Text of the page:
Today’s business pundits urge you to be more innovative, more creative, and think outside the box. Yet most of us keep on defaulting to the same tired ideas, and the same old results.
Most people have blind spots and natural barriers that limit our creativity. If you think you control your brain, creativity consultant Michael Michalko suggests this exercise: While sitting at your desk, lift your right foot and make clockwise circles with it. Then, while continuing to move your foot, draw the number 6 in the air with your right hand.
Did your foot change direction? According to Michalko, your brain can’t prevent your foot from changing direction in line with your hand. “You cannot will yourself to change your thinking patterns any more than you can stop your foot from changing direction, no matter how inspired you are to do so.”
In his new book Creative Thinkering, Michalko offers strategies for regaining control of your creative side. “Creative thinkers get variation by conceptually combining dissimilar subjects, which changes their thinking patterns and provides them with a variety of alternatives and conjectures.”
To develop a better flashlight, he says, don’t think just about flashlights; you’ll only come up with familiar themes. Think about garage door openers, for instance. Then maybe you’ll think up a flashlight that is also a motion detector, or has x-ray vision. It doesn’t really matter which object you choose to spark this creative exercise; what’s important is to explore new paths and make new connections. For instance, a company looking to make better baths played with the idea of hammocks; it developed a baby bath that uses a hammock-like device to hold the infant securely, so the parent has both hands free for bathing baby.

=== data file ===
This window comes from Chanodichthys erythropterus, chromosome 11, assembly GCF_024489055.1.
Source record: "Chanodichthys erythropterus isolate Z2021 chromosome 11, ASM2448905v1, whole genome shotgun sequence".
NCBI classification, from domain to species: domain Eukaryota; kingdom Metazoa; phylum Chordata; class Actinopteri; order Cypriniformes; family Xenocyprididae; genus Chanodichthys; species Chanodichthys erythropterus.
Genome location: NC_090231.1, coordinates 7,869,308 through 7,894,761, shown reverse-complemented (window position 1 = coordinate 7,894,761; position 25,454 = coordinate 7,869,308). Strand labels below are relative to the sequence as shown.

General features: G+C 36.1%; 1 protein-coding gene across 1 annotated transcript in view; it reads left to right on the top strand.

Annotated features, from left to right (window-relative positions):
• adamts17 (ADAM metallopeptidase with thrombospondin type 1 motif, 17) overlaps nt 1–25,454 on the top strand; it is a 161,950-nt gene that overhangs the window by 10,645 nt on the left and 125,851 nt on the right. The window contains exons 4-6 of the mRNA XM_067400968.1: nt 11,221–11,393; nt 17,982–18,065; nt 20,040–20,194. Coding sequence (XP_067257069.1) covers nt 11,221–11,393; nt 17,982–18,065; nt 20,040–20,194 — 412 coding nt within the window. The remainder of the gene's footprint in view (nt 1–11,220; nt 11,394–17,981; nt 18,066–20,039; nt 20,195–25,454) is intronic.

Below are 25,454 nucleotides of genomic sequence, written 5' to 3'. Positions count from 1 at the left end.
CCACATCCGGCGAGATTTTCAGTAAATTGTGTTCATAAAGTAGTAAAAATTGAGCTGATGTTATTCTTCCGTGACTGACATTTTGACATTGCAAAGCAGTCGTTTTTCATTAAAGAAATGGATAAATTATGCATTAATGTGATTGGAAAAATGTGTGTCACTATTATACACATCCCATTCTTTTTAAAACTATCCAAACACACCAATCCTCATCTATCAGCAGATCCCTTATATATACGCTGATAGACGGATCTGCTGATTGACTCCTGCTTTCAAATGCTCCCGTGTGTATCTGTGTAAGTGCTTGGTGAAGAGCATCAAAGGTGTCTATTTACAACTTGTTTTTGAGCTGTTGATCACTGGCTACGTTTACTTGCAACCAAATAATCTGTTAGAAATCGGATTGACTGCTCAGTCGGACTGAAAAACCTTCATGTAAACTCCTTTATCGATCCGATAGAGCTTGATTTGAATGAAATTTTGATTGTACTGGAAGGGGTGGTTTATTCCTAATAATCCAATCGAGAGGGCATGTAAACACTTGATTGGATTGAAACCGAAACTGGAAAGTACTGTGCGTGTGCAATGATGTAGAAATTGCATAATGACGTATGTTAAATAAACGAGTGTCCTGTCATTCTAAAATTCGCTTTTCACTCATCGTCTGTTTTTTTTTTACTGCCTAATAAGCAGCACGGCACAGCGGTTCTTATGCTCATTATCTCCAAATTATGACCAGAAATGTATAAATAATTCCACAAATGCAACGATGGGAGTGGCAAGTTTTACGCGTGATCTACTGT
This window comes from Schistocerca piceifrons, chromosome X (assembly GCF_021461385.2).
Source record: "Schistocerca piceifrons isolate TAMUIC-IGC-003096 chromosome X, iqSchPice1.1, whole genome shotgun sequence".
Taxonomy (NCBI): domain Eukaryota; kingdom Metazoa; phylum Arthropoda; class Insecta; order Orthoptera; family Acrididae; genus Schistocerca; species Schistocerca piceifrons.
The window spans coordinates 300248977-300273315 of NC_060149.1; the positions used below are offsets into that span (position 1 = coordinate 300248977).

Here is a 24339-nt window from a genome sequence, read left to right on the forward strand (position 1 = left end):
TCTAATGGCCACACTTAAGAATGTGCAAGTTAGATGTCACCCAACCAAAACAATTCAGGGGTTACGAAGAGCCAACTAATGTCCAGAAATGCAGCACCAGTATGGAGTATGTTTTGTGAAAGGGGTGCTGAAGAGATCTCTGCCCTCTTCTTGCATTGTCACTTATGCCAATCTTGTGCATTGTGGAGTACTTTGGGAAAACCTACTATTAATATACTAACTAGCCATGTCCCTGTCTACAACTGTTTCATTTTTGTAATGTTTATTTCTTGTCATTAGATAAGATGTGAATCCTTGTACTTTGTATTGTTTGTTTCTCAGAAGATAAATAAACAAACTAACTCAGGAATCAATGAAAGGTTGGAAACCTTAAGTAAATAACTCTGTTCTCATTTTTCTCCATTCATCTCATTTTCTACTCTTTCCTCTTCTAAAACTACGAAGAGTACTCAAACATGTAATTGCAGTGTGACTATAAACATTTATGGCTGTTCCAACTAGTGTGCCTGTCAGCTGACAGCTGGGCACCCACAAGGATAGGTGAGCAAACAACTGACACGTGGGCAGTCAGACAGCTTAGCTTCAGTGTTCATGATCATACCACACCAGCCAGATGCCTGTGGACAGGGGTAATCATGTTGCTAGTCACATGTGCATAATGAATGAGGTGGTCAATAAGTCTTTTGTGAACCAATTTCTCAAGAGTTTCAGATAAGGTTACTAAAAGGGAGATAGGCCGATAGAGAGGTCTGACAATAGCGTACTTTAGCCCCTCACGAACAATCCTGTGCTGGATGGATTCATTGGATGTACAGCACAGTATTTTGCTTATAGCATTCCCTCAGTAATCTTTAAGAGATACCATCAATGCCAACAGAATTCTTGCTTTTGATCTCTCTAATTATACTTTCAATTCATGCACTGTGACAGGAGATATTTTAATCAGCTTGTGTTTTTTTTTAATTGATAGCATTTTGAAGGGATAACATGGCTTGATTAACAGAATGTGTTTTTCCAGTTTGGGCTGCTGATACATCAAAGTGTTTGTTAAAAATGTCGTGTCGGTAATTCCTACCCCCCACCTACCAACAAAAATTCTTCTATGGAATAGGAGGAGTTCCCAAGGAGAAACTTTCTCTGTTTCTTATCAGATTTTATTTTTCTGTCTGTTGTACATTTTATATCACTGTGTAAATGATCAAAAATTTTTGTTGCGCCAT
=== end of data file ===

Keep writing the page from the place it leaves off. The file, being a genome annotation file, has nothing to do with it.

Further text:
Michalko even shows how a middle-school principal solved a problem by examining unrelated concepts. A janitor was complaining that the female students were testing their lipstick by kissing the bathroom mirrors. Noting a few students munching on pizza, the principal explored that topic. She thought of pizzas, toppings, slices, and pizza parties. Then she explored her own experiences with pizza – and in doing so recalled a boycott of one pizza parlour following a rumour that it was using sewage water to make its dough.
That meandering path inspired a fast solution. The principal briefed the janitor, then invited a number of students into the washroom for a demonstration of why they shouldn’t kiss the mirrors. The girls were grossed out to see the janitor dip his squeegee into a toilet bowl before cleaning the mirrors, and the school never had that problem again.
Can non-business ideas help you solve your business problems? Ask Swiss inventor George de Mestral, whose curiosity about the clinging power of burrs after a walk with his dog led to the creation of Velcro – a fastener with no moving parts, which never gets stuck.
“Creative thinkers form more novel combinations because they routinely conceptually blend objects, concepts and ideas from two different contexts or categories that logical thinkers conventionally consider separate,” writes Michalko. “It is the conceptual blending of dissimilar concepts that leads to original ideas and insights.”
Give it a try; break free of the restraints on your imagination. Looking to make your product or service more attractive to the seniors market? Chew on a concept such as airplane travel, or hiking, or British breakfasts.
You never know where or when inspiration will strike. But you do know that thinking through problems the same old way guarantees it will never strike near you.